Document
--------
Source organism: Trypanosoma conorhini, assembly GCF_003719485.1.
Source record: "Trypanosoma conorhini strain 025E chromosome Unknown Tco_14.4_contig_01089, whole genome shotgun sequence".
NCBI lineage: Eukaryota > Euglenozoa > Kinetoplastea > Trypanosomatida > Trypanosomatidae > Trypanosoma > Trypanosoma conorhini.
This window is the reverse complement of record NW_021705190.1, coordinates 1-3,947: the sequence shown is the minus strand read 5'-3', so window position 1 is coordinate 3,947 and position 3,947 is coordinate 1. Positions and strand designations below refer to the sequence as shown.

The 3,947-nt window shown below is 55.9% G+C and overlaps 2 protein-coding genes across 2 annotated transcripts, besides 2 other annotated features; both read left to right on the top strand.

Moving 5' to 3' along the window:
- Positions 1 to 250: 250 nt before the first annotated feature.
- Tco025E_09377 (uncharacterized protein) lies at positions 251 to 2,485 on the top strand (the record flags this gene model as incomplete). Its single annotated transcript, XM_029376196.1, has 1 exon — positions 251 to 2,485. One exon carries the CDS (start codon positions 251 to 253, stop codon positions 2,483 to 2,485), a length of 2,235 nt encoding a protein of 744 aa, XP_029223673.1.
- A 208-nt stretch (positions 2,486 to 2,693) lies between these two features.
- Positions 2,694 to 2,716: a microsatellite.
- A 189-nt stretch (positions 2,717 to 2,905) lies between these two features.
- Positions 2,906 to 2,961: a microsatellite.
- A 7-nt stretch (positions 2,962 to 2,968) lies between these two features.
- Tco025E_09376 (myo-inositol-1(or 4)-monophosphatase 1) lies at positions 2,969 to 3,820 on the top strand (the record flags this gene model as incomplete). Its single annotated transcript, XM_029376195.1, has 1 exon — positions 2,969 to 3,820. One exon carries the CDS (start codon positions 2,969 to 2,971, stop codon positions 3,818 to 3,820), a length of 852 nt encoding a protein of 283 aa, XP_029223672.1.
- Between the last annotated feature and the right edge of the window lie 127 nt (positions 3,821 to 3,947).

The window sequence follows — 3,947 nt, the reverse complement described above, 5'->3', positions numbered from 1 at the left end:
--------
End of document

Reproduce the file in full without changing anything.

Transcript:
Source organism: Trypanosoma conorhini, assembly GCF_003719485.1.
Source record: "Trypanosoma conorhini strain 025E chromosome Unknown Tco_14.4_contig_01089, whole genome shotgun sequence".
NCBI lineage: Eukaryota > Euglenozoa > Kinetoplastea > Trypanosomatida > Trypanosomatidae > Trypanosoma > Trypanosoma conorhini.
This window is the reverse complement of record NW_021705190.1, coordinates 1-3,947: the sequence shown is the minus strand read 5'-3', so window position 1 is coordinate 3,947 and position 3,947 is coordinate 1. Positions and strand designations below refer to the sequence as shown.

The 3,947-nt window shown below is 55.9% G+C and overlaps 2 protein-coding genes across 2 annotated transcripts, besides 2 other annotated features; both read left to right on the top strand.

Moving 5' to 3' along the window:
- Positions 1 to 250: 250 nt before the first annotated feature.
- Tco025E_09377 (uncharacterized protein) lies at positions 251 to 2,485 on the top strand (the record flags this gene model as incomplete). Its single annotated transcript, XM_029376196.1, has 1 exon — positions 251 to 2,485. One exon carries the CDS (start codon positions 251 to 253, stop codon positions 2,483 to 2,485), a length of 2,235 nt encoding a protein of 744 aa, XP_029223673.1.
- A 208-nt stretch (positions 2,486 to 2,693) lies between these two features.
- Positions 2,694 to 2,716: a microsatellite.
- A 189-nt stretch (positions 2,717 to 2,905) lies between these two features.
- Positions 2,906 to 2,961: a microsatellite.
- A 7-nt stretch (positions 2,962 to 2,968) lies between these two features.
- Tco025E_09376 (myo-inositol-1(or 4)-monophosphatase 1) lies at positions 2,969 to 3,820 on the top strand (the record flags this gene model as incomplete). Its single annotated transcript, XM_029376195.1, has 1 exon — positions 2,969 to 3,820. One exon carries the CDS (start codon positions 2,969 to 2,971, stop codon positions 3,818 to 3,820), a length of 852 nt encoding a protein of 283 aa, XP_029223672.1.
- Between the last annotated feature and the right edge of the window lie 127 nt (positions 3,821 to 3,947).

The window sequence follows — 3,947 nt, the reverse complement described above, 5'->3', positions numbered from 1 at the left end: